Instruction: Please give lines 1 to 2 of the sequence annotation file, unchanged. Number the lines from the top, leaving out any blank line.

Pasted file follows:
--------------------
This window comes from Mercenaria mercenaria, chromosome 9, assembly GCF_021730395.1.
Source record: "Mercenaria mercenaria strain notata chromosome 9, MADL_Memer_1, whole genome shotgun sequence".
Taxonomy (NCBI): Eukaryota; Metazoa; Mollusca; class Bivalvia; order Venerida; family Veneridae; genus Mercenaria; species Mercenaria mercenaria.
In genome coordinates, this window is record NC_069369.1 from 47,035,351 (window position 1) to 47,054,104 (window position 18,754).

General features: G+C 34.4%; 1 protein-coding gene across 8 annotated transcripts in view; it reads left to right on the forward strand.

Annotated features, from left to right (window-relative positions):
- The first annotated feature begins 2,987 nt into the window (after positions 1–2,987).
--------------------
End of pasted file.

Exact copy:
This window comes from Mercenaria mercenaria, chromosome 9, assembly GCF_021730395.1.
Source record: "Mercenaria mercenaria strain notata chromosome 9, MADL_Memer_1, whole genome shotgun sequence".